Die uittredende hoof van Australië se buitelandse olie- en gasreguleerder het gehelp om toekennings aan fossielbrandstofmaatskappye uit te deel, insluitend Santos, Inpex and Beach Energie, prompting criticism the body could be seen as “too close” to industry.
Stuart Smith, chief executive of the National Offshore Petroleum Safety and Environmental Management Authority (Nopsema), attended an industry conference dinner in Brisbane on Wednesday and assisted in handing out environmental and safety awards.
The “environmental project excellence” award was given to Inpex for its oil spill response model and Beach Energy for a 3D seismic survey of marine life in the Bass Strait.
Santos received a safety project excellence award for its road safety program.
The dinner was part of the Australian Petroleum Production and Exploration Association (Appea) conference.
Ian Davies, chair of Appea and chief executive of oil and gas company Senex Energy, praised Smith and thanked him for his work as the head of the regulator.
Mark Ogge, principal advisor at The Australia Institute, was at the event and said he was “shocked” the regulator “felt comfortable” making the appearance and that it could be perceived as being “cosy” with industry.
“Regulators being too close to the industry and their lobbyists is a classic indicator of industry capture,” Ogge said.
“The regulator is meant to be making tough decisions that may be against the commercial interests of oil and gas companies in order to protect the community and the environment.
“They’re meant to be the cop on the beat.”
A spokesperson for the regulator said Nopsema “has a function to promote and advise on health and safety, as well as integrity and environmental management matters” and that its representatives routinely appeared at industry functions.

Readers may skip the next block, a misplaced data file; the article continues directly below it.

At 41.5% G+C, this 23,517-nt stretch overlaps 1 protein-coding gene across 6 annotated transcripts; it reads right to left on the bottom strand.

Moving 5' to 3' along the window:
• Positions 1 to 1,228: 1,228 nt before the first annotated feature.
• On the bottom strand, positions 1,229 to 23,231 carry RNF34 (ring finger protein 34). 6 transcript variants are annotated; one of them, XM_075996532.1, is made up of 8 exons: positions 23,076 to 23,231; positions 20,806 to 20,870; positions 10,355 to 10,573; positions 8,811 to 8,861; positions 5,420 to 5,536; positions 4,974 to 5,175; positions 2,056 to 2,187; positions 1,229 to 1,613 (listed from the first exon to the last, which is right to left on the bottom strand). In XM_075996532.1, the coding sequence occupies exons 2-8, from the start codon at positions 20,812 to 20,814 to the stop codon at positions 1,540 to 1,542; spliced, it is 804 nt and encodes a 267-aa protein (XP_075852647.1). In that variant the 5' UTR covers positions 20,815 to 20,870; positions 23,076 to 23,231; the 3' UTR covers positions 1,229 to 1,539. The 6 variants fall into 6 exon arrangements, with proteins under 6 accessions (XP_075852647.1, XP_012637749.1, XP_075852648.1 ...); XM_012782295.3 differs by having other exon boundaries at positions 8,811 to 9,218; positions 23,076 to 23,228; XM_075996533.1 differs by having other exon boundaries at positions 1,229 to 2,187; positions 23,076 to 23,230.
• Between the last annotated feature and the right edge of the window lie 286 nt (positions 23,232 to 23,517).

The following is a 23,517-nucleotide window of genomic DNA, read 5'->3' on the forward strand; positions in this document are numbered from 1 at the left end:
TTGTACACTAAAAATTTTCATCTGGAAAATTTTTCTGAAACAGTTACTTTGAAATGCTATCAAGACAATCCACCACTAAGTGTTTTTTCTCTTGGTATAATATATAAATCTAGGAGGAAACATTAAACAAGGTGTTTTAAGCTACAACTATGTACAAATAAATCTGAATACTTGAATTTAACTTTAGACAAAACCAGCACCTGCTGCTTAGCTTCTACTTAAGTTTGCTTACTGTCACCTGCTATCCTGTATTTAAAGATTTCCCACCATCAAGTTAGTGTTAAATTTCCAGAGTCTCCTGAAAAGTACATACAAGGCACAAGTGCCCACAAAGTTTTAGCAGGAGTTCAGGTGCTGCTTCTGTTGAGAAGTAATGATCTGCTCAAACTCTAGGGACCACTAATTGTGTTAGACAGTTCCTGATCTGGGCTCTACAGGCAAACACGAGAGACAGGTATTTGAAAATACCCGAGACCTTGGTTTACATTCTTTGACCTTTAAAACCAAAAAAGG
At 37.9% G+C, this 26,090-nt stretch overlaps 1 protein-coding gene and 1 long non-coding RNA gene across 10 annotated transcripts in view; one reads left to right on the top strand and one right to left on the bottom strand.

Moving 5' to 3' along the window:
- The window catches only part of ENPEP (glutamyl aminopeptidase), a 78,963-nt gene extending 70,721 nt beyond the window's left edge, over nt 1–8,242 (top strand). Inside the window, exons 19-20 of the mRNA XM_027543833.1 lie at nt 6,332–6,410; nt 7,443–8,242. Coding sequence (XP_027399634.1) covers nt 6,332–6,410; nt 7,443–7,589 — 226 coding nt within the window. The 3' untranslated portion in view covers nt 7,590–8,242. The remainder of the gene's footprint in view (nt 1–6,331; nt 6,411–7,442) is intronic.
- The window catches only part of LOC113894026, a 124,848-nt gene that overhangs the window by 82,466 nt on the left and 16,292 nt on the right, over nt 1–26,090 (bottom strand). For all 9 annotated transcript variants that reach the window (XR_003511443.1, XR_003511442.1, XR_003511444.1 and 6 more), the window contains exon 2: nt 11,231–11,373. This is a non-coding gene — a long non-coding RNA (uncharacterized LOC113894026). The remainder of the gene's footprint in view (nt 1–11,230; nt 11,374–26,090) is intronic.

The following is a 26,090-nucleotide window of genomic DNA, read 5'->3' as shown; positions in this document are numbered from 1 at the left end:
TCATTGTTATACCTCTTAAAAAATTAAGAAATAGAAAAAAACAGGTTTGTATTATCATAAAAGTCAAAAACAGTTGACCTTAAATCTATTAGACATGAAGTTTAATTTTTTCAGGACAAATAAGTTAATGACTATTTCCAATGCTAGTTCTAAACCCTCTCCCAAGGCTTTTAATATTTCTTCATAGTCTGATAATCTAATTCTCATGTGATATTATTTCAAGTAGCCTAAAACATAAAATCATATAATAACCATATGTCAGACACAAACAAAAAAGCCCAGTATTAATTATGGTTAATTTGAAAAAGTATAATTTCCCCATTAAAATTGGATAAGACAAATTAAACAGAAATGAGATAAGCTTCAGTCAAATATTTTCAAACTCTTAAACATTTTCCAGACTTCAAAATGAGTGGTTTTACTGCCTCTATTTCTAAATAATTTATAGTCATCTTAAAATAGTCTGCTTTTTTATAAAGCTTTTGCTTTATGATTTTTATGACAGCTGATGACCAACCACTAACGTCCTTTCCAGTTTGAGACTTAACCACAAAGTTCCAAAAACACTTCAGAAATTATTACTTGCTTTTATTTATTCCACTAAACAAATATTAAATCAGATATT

“NOPSEMA’s CEO Stuart Smith announced publicly in March that he would not be seeking to have his contract renewed when it expires in September this year,” they said in a statement.
“In light of this, he was contacted by APPEA and asked to attend the conference dinner so that his work over the last eight years could be acknowledged.
“He was also asked to hand out some awards while he was on stage. He had no role in the selection of the award winners.”
The spokesperson said Smith’s attendance, which was paid for by Nopsema, was “not unusual” and that the regulator “does not accept invitations to events from individual titleholders or companies”.
Also in attendance at Wednesday’s dinner were the Western Australian deputy premier Roger Cook, the Queensland Liberal National party MPs Pat Weir and Trevor Watts, and the Labor MP James Madden.
They were among numerous political leaders and dignitaries who have attended the conference since it began on Monday.
The Norwegian ambassador to Australia, Paul Gulleik Larsen, was there for the opening of the conference on Tuesday, as was the former Coalition foreign minister Julie Bishop, who appeared on a panel with the former Labor foreign minister Stephen Smith.
The federal resources minister, Keith Pitt, also addressed the conference, saying the industry “could not be tied up by bureaucratic red tape” that would “[delay] construction timeframes, costing billions and endangering our energy security”.
“This includes unnecessary regulation and things like scope three emissions,” Pitt said. “I’ll make our position on this very clear: take into account scope one and two emissions on projects but not scope three.”
Scope three emissions are indirect emissions that occur up and down a company’s value chain, such as the burning of oil and gas by end consumers.
Labor’s shadow resources minister, Madeleine King, appeared in a pre-recorded message on Thursday where she said the industry “absolutely” had a future and praised it for taking steps to decarbonise “long before the government”.